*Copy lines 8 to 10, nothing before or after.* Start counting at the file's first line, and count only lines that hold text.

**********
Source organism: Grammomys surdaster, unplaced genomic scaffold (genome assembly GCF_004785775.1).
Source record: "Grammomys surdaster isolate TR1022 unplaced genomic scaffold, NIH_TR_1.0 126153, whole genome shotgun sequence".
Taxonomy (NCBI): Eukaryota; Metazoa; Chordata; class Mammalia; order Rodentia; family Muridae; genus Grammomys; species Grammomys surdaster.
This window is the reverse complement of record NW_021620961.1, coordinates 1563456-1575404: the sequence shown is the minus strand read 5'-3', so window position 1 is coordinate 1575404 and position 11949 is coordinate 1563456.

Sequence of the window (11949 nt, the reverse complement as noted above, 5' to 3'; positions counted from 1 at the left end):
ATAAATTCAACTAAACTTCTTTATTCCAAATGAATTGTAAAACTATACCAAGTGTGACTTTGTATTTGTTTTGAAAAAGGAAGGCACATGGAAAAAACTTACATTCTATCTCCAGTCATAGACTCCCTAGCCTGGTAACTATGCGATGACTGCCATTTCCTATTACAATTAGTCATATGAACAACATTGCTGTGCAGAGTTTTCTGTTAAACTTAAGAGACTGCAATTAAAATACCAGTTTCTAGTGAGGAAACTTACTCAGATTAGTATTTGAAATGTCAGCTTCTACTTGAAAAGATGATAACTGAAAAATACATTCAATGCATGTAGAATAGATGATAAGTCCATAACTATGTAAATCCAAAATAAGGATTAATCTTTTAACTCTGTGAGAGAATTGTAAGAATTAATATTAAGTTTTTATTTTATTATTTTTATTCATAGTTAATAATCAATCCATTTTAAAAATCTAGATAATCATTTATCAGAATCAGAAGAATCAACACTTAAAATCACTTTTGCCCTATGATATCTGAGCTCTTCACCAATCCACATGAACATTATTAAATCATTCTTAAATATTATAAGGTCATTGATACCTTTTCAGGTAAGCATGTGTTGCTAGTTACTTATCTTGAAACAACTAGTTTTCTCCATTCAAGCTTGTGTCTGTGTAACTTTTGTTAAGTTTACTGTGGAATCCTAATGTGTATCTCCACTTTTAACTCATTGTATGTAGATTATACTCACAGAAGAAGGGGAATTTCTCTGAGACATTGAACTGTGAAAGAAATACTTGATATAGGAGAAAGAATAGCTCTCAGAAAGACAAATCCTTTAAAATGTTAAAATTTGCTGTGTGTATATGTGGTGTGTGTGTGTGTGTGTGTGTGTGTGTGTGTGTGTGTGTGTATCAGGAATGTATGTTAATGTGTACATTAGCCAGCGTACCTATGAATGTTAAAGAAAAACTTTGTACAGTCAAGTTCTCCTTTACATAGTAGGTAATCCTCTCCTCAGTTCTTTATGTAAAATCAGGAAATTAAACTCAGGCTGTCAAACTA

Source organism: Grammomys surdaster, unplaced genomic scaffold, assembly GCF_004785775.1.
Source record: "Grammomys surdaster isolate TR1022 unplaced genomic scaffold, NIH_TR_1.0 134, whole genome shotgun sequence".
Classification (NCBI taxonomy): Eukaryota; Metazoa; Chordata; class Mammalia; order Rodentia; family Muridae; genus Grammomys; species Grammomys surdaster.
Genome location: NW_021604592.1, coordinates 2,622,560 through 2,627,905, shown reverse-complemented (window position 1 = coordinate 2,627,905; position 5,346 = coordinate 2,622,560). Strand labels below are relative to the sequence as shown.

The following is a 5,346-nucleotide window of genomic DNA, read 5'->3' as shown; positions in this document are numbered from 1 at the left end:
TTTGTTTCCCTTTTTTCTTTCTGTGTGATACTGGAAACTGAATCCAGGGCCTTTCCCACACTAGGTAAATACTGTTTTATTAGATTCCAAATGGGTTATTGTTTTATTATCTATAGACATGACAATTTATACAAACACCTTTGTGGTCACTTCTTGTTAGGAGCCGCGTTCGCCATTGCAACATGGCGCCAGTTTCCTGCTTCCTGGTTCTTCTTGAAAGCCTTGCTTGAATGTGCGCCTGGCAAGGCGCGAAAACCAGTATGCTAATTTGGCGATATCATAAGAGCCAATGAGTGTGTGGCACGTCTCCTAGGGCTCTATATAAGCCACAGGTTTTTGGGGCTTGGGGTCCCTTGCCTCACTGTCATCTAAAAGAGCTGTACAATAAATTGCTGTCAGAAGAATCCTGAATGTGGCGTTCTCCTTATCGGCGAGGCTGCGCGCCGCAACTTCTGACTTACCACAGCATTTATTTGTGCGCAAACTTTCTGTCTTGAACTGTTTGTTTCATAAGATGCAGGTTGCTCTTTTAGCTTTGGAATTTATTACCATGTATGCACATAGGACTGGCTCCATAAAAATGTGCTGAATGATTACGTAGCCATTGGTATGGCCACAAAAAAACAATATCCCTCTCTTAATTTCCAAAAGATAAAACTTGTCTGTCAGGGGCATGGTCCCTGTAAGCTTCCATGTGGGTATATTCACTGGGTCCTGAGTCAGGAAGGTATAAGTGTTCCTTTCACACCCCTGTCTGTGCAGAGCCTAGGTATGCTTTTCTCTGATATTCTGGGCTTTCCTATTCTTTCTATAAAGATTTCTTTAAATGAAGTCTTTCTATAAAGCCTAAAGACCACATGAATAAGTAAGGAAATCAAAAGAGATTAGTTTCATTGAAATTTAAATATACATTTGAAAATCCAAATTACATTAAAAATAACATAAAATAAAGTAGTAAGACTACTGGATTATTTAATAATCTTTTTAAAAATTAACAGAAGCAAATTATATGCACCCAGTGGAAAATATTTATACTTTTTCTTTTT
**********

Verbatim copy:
Source record: "Grammomys surdaster isolate TR1022 unplaced genomic scaffold, NIH_TR_1.0 134, whole genome shotgun sequence".
Classification (NCBI taxonomy): Eukaryota; Metazoa; Chordata; class Mammalia; order Rodentia; family Muridae; genus Grammomys; species Grammomys surdaster.
Genome location: NW_021604592.1, coordinates 2,622,560 through 2,627,905, shown reverse-complemented (window position 1 = coordinate 2,627,905; position 5,346 = coordinate 2,622,560). Strand labels below are relative to the sequence as shown.